Ask The Lawyer

By Debra Roth

Q & A Session – Accurate Position Description

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Ask the Lawyer received the following question (paraphrased for easier reading and clarity) from a reader on a legal matter that might be of interest to the entire audience.

Q:

My position description was written back in 1999 and has never been updated, even though I have been given many more additional duties. I have addressed this to my various supervisors over the past 12 years but have always been told they would either look into it or ask me to write something up. I am not rated on my performance appraisal on the additional duties I have been given. Do I have any recourse? Internal complaints are ignored.

A:

You can ask for a desk audit. Be careful though. Sometimes a desk audit results in a reduction of grade level.

 

Bill Bransford is managing partner of Shaw Bransford & Roth PC.

Disclaimer: Ask a Lawyer publishes information on this website for informational purposes only. Information on this website is intended – but not promised, guaranteed, or warranted – to reflect correct, complete and current developments. In addition, the contents of the website do not constitute legal advice and do not necessarily reflect the opinions of the attorney. Information from this website is not intended to be used as a substitute for specific legal advice, nor should you consider it as such. You should not act, or refrain from acting, based on information on this website without seeking specific legal advice about your particular circumstances. No attorney-client relationship between you and Ask a Lawyer’s author is created by the transmission of information to or from this site.

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Q & A Session – Challenging a Downgrade

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Ask the Lawyer received the following question (paraphrased for easier reading and clarity) from a reader on a legal matter that might be of interest to the entire audience.

Q:

After a desk audit at my agency, I was downgraded a GS grade but my pay was not affected. However, I have asked HR to furnish me with the findings that justified this change but have been ignored. How do I get the information I need to appeal or challenge this action?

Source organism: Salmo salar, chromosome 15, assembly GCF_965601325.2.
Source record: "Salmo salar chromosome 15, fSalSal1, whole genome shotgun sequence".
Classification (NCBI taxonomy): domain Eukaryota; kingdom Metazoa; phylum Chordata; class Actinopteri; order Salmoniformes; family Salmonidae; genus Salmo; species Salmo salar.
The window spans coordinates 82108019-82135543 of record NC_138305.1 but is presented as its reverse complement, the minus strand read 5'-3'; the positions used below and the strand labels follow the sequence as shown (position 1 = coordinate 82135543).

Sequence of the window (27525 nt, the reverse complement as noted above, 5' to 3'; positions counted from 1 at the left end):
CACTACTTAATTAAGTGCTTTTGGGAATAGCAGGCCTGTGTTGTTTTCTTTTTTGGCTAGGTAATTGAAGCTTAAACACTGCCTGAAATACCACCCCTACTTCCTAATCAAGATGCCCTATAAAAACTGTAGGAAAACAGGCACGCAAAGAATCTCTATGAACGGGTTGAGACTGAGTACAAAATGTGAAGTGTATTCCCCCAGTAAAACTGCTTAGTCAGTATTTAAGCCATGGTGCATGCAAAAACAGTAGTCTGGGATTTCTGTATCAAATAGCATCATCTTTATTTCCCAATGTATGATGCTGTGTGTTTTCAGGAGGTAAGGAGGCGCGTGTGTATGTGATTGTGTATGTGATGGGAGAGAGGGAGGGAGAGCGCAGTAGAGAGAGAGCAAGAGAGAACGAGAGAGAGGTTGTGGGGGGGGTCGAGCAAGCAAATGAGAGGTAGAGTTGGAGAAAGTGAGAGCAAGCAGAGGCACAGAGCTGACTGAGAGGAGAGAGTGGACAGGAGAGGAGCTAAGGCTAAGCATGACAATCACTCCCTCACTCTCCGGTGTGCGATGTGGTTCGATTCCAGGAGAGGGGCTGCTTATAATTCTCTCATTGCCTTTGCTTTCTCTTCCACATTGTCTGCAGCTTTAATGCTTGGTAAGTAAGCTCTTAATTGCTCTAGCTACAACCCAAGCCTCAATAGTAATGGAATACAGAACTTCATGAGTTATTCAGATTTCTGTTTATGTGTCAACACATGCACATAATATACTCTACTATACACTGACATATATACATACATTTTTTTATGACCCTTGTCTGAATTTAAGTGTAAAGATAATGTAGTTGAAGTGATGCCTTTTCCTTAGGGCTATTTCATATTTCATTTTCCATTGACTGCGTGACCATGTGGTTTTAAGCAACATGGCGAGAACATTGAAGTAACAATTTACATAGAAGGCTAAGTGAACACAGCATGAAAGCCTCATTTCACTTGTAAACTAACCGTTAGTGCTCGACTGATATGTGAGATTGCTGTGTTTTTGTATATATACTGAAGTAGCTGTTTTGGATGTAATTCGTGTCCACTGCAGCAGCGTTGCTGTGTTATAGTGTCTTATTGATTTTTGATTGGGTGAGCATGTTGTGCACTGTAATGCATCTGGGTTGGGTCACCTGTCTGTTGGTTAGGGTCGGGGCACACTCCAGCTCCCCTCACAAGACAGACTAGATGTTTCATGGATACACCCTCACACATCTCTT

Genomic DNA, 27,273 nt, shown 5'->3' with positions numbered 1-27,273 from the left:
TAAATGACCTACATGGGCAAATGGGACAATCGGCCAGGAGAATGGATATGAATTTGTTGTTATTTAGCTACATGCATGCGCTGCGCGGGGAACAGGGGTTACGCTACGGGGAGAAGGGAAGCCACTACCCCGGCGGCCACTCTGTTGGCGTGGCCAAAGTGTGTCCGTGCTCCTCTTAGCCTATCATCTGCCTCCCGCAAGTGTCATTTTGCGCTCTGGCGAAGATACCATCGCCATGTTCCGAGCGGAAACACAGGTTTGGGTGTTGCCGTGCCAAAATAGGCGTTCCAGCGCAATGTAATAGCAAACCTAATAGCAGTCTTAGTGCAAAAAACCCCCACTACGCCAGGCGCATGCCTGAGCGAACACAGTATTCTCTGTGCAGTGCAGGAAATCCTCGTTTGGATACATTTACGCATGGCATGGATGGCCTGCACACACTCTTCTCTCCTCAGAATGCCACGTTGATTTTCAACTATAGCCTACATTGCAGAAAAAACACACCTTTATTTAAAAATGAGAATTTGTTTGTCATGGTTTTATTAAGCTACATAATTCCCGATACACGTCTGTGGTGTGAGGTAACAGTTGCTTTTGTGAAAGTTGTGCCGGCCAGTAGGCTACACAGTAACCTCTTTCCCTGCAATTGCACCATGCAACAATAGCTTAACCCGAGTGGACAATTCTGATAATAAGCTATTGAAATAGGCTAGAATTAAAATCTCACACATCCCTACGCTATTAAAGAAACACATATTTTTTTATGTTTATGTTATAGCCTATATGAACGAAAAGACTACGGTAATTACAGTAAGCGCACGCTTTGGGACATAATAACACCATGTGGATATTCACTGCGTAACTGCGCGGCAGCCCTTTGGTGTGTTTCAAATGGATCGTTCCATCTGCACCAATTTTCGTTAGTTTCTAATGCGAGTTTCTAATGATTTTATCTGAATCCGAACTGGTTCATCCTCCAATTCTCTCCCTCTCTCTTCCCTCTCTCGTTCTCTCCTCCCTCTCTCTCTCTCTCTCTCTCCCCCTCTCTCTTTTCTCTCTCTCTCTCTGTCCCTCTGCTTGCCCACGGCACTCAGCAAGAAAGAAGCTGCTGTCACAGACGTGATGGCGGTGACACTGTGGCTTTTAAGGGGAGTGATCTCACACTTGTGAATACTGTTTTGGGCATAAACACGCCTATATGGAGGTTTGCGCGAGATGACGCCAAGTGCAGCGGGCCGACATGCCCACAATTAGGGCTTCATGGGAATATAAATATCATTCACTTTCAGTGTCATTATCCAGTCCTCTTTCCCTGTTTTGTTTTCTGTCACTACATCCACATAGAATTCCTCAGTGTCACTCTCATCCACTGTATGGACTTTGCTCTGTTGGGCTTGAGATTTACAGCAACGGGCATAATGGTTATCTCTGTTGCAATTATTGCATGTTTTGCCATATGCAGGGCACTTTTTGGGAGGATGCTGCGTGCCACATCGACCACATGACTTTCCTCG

A:

You can file a Freedom of Information Privacy Act request for the information. You might not receive information concerning other employees because of privacy rights, but you will receive information about yourself.

Bill Bransford is managing partner of Shaw, Bransford & Roth, PC.

Disclaimer: Ask a Lawyer publishes information on this website for informational purposes only. Information on this website is intended – but not promised, guaranteed, or warranted – to reflect correct, complete and current developments. In addition, the contents of the website do not constitute legal advice and do not necessarily reflect the opinions of the attorney. Information from this website is not intended to be used as a substitute for specific legal advice, nor should you consider it as such. You should not act, or refrain from acting, based on information on this website without seeking specific legal advice about your particular circumstances. No attorney-client relationship between you and Ask a Lawyer’s author is created by the transmission of information to or from this site.

 

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Q & A Session – Desk Audit for Higher Grade Level

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Ask the Lawyer received the following question (paraphrased for easier reading and clarity) from a reader on a legal matter that might be of interest to the entire audience.

Q:

I work in HR and believe that my position could be a higher grade. The job requires me to do more and different types of work than what is usually required of the same position across the government. Would asking my supervisor for a desk audit help the chance of my GS level changing?

A:

The desk audit is not based on your abilities. It is based on the complexities and expectations of the job. Desk audits can help raise a grade level, but, as a rule, they tend to scrutinize the duties of a position and often do not result in a higher grade level. The possibility also exists that a desk audit could result in a lower grade level.

Bill Bransford is managing partner of Shaw, Bransford & Roth, PC.

Disclaimer: Ask a Lawyer publishes information on this website for informational purposes only. Information on this website is intended – but not promised, guaranteed, or warranted – to reflect correct, complete and current developments. In addition, the contents of the website do not constitute legal advice and do not necessarily reflect the opinions of the attorney. Information from this website is not intended to be used as a substitute for specific legal advice, nor should you consider it as such. You should not act, or refrain from acting, based on information on this website without seeking specific legal advice about your particular circumstances. No attorney-client relationship between you and Ask a Lawyer’s author is created by the transmission of information to or from this site.

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